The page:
App.net Becomes iCloud Of The Web, Could Make Twitter-Like Service Free

Paid social network App.net is about to become the iCloud of the Web. And with the freemium economics of a cloud storage service, it could end up making the Twitter-like part of App.net free for anyone.

App.net Monday released its application programming interface (API) for Files, so apps built on the service can now read and write files like photos, videos, documents or whatever else to every user account. App.net users now have 10GB of all-purpose storage attached to their account. This opens up the service to virtually any kind of application, all backed by the cloud.

"I think it's a big deal for the future of the platform," says App.net founder Dalton Caldwell. It makes possible new applications that are much less Twitter-like. For example, App.net could now host full-fledged blogs with hosting for images, audio, video, and everything. Caldwell says it's "about as powerful as the Facebook API in terms of the kinds of stuff you can build."

App.net's browser-based demo clients — Alpha for the public timeline and Omega for private messaging — will now get photo sharing using the Files API, storing the photos in user accounts.

Free Accounts Coming Soon?

Though this hasn't happened yet, the announcement of the Files API makes possible a future App.net story that would be the most interesting so far. By providing the 10GB of cloud storage to paid accounts, App.net makes a new tier of pricing possible that could allow social-only accounts to be free. In that scenario, App.net would be just like Twitter, only with a thriving ecosystem of client apps, the possibility of upgrading to a powerful, cloud-backed service, and no ads whatsoever.

You can already try the service for free by invitation. Cloud-backed file storage might make it economical to use App.net for free indefinitely.

Is App.net A Good Deal?

App.net's 10GB per account is more space than Microsoft's SkyDrive, Apple's iCloud, Google Drive, and Dropbox provide with their lowest tiers of service, and App.net costs $36 per year for users (or $5 per month on a monthly basis).

The fairest comparison is to Dropbox's Pro tier, since Dropbox, like App.net, has a powerful API for applications on all major platforms. For $9.99 per month, Dropbox users get 100GB of storage, which they can access through applications or as a file system on their devices. For half the price, App.net users get only 10GB, but the use case is very different. App.net users get a name on a real-time social network as nimble as Twitter but with an ever-changing growing of applications providing new ways to interact with it. And those apps can now handle big files as well as 256-character messages.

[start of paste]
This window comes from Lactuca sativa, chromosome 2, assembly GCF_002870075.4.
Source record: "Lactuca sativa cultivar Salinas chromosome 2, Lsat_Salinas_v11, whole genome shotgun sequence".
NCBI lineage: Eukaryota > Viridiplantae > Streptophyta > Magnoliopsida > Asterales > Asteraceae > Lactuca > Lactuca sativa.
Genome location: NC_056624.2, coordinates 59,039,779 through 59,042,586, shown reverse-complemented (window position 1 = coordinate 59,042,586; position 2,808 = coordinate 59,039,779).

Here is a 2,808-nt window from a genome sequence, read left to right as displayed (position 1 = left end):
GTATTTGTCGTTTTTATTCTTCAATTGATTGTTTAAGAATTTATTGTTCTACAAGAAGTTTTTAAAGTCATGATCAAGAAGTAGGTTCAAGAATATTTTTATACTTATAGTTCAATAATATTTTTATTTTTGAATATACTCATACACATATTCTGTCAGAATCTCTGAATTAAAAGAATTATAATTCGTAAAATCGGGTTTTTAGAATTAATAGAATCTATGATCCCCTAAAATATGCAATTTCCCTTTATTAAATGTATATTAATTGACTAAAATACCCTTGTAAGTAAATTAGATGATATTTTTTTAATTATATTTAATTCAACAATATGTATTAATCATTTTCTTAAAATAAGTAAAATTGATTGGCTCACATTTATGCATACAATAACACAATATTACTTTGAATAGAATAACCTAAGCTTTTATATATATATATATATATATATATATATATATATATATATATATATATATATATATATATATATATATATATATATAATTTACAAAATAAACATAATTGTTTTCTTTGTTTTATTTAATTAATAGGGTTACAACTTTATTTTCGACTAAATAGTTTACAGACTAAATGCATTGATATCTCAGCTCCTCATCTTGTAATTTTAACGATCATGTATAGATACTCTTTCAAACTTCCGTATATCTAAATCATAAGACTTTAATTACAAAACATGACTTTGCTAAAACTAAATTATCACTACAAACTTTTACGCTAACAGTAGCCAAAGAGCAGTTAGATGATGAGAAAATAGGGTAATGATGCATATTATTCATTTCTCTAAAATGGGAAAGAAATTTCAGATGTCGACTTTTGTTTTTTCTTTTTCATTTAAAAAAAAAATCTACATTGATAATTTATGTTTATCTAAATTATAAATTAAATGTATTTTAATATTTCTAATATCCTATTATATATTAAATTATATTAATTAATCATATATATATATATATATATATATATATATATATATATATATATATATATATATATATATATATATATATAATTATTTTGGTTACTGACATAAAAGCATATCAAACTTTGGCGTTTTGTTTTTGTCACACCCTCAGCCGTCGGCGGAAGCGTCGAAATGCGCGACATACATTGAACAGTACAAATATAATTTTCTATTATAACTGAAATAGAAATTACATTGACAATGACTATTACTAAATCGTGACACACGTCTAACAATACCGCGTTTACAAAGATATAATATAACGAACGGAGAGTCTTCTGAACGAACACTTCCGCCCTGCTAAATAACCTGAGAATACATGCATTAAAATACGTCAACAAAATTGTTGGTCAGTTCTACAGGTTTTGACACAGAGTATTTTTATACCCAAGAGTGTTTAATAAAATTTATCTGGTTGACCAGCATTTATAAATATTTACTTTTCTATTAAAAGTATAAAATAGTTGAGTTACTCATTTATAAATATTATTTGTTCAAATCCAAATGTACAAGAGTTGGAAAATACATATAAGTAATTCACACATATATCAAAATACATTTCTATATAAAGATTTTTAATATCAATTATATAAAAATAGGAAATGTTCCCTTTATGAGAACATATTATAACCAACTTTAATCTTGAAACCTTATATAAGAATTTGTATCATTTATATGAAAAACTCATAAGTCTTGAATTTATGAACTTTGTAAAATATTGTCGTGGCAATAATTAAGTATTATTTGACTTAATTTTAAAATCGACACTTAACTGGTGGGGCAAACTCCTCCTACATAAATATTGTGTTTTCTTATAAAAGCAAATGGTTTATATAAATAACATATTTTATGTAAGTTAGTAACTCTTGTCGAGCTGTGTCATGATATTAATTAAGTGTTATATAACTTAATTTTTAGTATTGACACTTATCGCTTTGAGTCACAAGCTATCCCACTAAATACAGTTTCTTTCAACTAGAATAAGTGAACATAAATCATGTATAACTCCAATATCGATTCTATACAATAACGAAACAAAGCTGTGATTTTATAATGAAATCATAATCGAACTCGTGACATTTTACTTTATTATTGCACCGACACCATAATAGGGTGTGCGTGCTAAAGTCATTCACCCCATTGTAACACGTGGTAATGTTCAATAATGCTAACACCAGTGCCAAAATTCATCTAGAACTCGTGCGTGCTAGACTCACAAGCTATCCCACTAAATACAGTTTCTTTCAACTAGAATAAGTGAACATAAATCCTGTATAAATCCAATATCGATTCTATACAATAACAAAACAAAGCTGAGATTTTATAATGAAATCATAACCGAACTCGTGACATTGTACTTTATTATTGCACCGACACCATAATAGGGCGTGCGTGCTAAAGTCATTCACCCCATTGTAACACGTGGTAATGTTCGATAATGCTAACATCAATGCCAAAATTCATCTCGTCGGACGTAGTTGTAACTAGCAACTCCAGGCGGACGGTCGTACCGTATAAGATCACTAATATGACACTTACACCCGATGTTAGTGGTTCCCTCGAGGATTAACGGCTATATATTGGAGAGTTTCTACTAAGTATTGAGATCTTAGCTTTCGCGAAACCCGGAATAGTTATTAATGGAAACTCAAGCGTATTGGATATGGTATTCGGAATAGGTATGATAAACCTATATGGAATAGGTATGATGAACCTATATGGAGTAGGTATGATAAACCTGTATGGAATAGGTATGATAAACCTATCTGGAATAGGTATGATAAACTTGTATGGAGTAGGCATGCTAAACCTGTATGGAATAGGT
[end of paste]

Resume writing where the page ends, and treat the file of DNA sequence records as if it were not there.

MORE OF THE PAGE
From the user's perspective, the most apt comparison is actually iCloud. Rather than browsing through folders in the desktop metaphor like one does on Dropbox, App.net's file storage will just be a handy but invisible back end that syncs the files and data from various applications. But instead of the closed Apple ecosystem, App.net's cloud back-end is open to the entire Web. In fact, it's actually more flexible than iCloud, since you can easily move your files between applications.

"It's a different metaphor," explains Caldwell. "It's your bucket of content, and you can give access to different applications for it." If you try a photo-sharing app for a while and decide to switch to a new one, you just switch apps. Your photos are attached to your App.net account, and they're portable. If you've recently tried to switch from Instagram to Flickr, for example, you know it's not as easy as a similar move will be within App.net.

A New Web With The Right Incentives

When App.net first appeared, it was seen as a paid Twitter clone. That was an enticing concept only to hyper-geeks. But the Files API makes clear just how different — perhaps better — the Web could be if it spread.

App.net has a login button for Web applications just like Google, Facebook and Twitter do. Any website or application could let users log in with their App.net accounts, even if they were just free, social-only accounts. But App.net doesn't use those logins for ad tracking. It doesn't have ads. It just gives connected applications access to the user's data, which the user can revoke at any time.

That means App.net users can bring a huge amount of their files and data with them to try out new Web services. And it's not hard to imagine that App.net could make its authenticated payment services available to applications as well, just like Apple's iTunes accounts.

Imagine everything that works about Apple's closed ecosystem, but made available on any platform, including the open Web. Imagine the basic level of participation being free forever. That's why I'm excited about App.net.